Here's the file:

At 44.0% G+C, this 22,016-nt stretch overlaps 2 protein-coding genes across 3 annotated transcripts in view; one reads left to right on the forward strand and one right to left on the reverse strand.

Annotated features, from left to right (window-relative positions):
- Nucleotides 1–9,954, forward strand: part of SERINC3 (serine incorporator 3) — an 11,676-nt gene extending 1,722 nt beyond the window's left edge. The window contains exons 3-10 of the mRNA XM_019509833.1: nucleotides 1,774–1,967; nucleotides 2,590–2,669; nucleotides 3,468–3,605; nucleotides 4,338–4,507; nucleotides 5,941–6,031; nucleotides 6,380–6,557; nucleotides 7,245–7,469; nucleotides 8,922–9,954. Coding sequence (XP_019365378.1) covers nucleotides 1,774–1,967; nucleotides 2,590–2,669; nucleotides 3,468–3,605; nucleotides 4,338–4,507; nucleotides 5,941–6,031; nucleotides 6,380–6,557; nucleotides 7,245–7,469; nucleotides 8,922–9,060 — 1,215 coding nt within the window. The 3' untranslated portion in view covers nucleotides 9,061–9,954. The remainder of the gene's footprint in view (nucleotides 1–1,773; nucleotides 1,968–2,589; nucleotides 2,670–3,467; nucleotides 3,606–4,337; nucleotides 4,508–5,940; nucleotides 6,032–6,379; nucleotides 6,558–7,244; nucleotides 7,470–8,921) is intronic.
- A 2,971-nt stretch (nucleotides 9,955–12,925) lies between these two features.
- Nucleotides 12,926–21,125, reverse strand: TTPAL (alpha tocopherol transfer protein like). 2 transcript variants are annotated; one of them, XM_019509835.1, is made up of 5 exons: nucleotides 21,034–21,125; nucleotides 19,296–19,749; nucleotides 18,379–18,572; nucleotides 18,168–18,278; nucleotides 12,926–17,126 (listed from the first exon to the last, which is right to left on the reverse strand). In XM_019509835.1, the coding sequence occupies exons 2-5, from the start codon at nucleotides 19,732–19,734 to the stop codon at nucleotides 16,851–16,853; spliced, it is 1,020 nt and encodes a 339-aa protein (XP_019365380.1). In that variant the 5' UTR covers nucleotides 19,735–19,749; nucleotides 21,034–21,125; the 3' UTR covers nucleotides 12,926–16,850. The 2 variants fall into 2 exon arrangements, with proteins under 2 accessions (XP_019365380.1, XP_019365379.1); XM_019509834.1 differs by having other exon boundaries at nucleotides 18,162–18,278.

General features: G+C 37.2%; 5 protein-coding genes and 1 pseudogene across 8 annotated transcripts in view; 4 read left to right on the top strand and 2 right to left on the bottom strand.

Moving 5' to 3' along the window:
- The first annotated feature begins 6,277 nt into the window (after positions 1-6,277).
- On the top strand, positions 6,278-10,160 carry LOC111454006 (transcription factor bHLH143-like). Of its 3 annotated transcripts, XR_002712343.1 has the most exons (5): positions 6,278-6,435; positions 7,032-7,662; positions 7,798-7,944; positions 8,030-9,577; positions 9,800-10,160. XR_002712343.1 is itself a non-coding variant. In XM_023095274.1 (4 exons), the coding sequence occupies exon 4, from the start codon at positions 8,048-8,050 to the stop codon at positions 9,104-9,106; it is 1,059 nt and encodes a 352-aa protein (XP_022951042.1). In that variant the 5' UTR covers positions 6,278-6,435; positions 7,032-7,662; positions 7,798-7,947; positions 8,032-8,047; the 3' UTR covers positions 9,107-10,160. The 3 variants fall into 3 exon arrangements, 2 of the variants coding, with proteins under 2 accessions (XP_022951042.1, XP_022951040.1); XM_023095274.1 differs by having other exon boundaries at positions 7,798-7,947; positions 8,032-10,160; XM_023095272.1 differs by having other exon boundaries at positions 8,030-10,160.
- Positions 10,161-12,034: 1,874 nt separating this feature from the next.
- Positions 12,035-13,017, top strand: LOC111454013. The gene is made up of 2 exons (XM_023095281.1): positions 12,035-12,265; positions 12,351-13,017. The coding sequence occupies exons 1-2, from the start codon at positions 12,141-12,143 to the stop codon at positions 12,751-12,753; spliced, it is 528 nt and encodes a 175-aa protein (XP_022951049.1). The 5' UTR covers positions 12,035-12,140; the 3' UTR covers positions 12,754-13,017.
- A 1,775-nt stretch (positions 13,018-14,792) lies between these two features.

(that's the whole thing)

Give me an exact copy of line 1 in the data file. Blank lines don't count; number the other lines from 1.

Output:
At 44.0% G+C, this 22,016-nt stretch overlaps 2 protein-coding genes across 3 annotated transcripts in view; one reads left to right on the forward strand and one right to left on the reverse strand.